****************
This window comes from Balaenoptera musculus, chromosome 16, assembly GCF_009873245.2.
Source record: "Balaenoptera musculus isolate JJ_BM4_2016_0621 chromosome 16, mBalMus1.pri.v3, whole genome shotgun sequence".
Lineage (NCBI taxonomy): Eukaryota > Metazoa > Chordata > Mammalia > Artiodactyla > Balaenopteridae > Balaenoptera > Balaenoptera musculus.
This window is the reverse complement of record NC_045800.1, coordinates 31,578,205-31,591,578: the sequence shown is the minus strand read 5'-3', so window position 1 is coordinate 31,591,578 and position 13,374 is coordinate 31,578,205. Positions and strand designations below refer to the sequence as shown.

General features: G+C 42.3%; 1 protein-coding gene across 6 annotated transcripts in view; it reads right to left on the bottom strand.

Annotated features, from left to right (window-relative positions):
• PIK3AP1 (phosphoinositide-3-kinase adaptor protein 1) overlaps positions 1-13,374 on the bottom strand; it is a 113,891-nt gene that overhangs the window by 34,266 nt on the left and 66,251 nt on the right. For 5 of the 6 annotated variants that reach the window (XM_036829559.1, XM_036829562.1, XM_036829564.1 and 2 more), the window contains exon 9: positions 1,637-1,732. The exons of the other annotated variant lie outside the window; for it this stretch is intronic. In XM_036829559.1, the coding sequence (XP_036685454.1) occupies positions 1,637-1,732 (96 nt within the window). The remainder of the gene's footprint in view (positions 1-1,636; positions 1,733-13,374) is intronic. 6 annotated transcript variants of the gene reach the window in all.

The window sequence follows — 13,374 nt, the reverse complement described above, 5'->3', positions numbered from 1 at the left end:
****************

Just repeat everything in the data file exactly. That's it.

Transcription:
This window comes from Balaenoptera musculus, chromosome 16, assembly GCF_009873245.2.
Source record: "Balaenoptera musculus isolate JJ_BM4_2016_0621 chromosome 16, mBalMus1.pri.v3, whole genome shotgun sequence".
Lineage (NCBI taxonomy): Eukaryota > Metazoa > Chordata > Mammalia > Artiodactyla > Balaenopteridae > Balaenoptera > Balaenoptera musculus.
This window is the reverse complement of record NC_045800.1, coordinates 31,578,205-31,591,578: the sequence shown is the minus strand read 5'-3', so window position 1 is coordinate 31,591,578 and position 13,374 is coordinate 31,578,205. Positions and strand designations below refer to the sequence as shown.

General features: G+C 42.3%; 1 protein-coding gene across 6 annotated transcripts in view; it reads right to left on the bottom strand.

Annotated features, from left to right (window-relative positions):
• PIK3AP1 (phosphoinositide-3-kinase adaptor protein 1) overlaps positions 1-13,374 on the bottom strand; it is a 113,891-nt gene that overhangs the window by 34,266 nt on the left and 66,251 nt on the right. For 5 of the 6 annotated variants that reach the window (XM_036829559.1, XM_036829562.1, XM_036829564.1 and 2 more), the window contains exon 9: positions 1,637-1,732. The exons of the other annotated variant lie outside the window; for it this stretch is intronic. In XM_036829559.1, the coding sequence (XP_036685454.1) occupies positions 1,637-1,732 (96 nt within the window). The remainder of the gene's footprint in view (positions 1-1,636; positions 1,733-13,374) is intronic. 6 annotated transcript variants of the gene reach the window in all.

The window sequence follows — 13,374 nt, the reverse complement described above, 5'->3', positions numbered from 1 at the left end: